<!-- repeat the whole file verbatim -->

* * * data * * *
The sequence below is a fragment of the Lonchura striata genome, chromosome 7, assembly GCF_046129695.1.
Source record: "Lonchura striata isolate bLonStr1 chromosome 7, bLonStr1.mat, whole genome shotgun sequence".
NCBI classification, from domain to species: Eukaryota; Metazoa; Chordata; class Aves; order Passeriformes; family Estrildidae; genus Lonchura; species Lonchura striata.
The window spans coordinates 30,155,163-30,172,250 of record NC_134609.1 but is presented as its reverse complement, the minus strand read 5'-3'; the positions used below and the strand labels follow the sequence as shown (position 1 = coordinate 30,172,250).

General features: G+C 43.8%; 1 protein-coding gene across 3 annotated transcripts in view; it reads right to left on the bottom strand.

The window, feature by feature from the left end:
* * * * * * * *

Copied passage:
The sequence below is a fragment of the Lonchura striata genome, chromosome 7, assembly GCF_046129695.1.
Source record: "Lonchura striata isolate bLonStr1 chromosome 7, bLonStr1.mat, whole genome shotgun sequence".
NCBI classification, from domain to species: Eukaryota; Metazoa; Chordata; class Aves; order Passeriformes; family Estrildidae; genus Lonchura; species Lonchura striata.
The window spans coordinates 30,155,163-30,172,250 of record NC_134609.1 but is presented as its reverse complement, the minus strand read 5'-3'; the positions used below and the strand labels follow the sequence as shown (position 1 = coordinate 30,172,250).

General features: G+C 43.8%; 1 protein-coding gene across 3 annotated transcripts in view; it reads right to left on the bottom strand.

The window, feature by feature from the left end: